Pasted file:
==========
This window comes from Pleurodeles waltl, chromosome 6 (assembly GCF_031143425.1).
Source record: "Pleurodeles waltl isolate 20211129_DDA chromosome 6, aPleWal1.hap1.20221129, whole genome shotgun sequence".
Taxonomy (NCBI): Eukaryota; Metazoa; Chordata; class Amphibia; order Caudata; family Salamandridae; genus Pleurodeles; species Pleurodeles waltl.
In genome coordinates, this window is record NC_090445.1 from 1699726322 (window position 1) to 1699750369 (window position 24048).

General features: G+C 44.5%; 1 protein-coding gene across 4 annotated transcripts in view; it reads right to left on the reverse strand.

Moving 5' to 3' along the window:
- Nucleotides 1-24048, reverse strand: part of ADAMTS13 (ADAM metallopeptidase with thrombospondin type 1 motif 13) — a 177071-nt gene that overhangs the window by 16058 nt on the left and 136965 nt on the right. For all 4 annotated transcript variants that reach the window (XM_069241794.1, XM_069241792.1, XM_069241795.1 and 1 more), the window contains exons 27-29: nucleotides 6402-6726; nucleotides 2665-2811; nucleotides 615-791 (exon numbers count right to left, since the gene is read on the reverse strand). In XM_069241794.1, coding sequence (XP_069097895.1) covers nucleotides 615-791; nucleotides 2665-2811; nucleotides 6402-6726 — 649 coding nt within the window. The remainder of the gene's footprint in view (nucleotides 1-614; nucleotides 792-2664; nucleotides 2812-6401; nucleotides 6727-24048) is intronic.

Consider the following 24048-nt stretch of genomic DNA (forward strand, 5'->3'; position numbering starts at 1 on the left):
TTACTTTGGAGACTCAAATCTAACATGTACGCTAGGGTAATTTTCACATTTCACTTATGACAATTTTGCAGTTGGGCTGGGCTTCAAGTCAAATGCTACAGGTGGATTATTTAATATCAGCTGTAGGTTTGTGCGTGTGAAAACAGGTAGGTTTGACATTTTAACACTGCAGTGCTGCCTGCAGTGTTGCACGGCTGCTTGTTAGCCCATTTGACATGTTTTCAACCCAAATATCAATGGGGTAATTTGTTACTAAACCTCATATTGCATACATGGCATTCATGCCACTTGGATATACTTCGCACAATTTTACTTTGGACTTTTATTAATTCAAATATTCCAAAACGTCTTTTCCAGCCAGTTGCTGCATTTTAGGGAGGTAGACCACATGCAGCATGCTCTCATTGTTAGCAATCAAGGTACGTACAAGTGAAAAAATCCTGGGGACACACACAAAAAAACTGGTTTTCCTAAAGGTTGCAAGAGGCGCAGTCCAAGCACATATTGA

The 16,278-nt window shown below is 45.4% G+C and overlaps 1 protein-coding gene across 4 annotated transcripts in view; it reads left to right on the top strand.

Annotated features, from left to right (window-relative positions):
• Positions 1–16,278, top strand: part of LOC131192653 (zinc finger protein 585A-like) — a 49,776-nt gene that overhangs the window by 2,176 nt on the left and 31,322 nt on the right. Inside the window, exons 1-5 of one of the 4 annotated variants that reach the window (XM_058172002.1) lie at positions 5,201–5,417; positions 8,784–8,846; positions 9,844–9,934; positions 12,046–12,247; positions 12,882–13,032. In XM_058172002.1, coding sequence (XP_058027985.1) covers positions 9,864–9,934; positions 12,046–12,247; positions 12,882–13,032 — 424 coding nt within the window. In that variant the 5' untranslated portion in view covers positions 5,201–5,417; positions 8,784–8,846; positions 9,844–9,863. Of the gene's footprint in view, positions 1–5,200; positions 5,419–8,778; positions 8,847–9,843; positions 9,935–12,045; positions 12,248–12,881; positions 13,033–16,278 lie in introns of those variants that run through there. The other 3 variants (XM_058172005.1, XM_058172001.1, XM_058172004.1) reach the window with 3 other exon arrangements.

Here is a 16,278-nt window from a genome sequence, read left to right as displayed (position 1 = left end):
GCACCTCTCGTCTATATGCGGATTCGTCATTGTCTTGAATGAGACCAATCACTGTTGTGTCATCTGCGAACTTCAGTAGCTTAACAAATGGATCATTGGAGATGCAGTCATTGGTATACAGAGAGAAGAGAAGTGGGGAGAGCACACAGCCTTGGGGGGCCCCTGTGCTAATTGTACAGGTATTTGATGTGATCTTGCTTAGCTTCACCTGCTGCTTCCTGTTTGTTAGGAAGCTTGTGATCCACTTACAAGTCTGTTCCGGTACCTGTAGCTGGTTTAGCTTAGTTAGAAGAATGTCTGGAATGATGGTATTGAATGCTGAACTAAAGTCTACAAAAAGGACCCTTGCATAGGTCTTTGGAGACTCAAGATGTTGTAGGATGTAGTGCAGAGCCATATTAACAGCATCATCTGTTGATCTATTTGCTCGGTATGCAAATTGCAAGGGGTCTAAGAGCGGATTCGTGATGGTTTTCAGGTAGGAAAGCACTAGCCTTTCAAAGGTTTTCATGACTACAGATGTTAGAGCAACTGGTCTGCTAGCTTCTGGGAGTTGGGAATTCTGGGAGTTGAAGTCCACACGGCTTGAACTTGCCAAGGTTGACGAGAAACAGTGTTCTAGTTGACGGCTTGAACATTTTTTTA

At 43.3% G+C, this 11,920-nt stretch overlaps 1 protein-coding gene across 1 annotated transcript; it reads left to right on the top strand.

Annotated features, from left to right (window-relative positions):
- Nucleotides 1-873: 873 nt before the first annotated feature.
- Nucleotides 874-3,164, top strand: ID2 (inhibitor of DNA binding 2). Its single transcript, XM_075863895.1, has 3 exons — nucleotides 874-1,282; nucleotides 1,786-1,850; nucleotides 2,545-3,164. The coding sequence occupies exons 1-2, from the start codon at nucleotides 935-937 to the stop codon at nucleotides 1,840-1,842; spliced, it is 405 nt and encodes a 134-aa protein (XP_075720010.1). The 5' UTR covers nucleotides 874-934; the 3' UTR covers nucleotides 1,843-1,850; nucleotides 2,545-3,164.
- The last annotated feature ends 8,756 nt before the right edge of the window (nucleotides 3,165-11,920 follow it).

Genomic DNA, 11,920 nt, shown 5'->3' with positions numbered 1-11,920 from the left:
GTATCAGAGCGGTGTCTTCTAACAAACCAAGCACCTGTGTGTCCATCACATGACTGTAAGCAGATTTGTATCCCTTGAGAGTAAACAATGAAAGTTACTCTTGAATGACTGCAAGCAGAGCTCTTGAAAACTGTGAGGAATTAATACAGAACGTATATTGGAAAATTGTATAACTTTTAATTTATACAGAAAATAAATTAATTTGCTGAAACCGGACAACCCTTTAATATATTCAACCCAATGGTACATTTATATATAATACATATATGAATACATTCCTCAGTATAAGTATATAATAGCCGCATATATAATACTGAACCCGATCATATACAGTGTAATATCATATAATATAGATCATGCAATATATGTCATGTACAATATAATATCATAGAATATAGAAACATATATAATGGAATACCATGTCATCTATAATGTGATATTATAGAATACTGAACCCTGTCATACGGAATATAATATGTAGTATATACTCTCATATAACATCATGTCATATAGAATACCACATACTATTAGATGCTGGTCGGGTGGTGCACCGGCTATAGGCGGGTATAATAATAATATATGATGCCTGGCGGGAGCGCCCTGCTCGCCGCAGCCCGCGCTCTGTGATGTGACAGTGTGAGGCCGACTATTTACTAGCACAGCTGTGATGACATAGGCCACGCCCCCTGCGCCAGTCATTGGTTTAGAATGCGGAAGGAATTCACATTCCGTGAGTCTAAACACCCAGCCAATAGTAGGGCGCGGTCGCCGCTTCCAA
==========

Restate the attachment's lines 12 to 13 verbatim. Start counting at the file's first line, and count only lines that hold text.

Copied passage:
• Positions 1–16,278, top strand: part of LOC131192653 (zinc finger protein 585A-like) — a 49,776-nt gene that overhangs the window by 2,176 nt on the left and 31,322 nt on the right. Inside the window, exons 1-5 of one of the 4 annotated variants that reach the window (XM_058172002.1) lie at positions 5,201–5,417; positions 8,784–8,846; positions 9,844–9,934; positions 12,046–12,247; positions 12,882–13,032. In XM_058172002.1, coding sequence (XP_058027985.1) covers positions 9,864–9,934; positions 12,046–12,247; positions 12,882–13,032 — 424 coding nt within the window. In that variant the 5' untranslated portion in view covers positions 5,201–5,417; positions 8,784–8,846; positions 9,844–9,863. Of the gene's footprint in view, positions 1–5,200; positions 5,419–8,778; positions 8,847–9,843; positions 9,935–12,045; positions 12,248–12,881; positions 13,033–16,278 lie in introns of those variants that run through there. The other 3 variants (XM_058172005.1, XM_058172001.1, XM_058172004.1) reach the window with 3 other exon arrangements.

Here is a 16,278-nt window from a genome sequence, read left to right as displayed (position 1 = left end):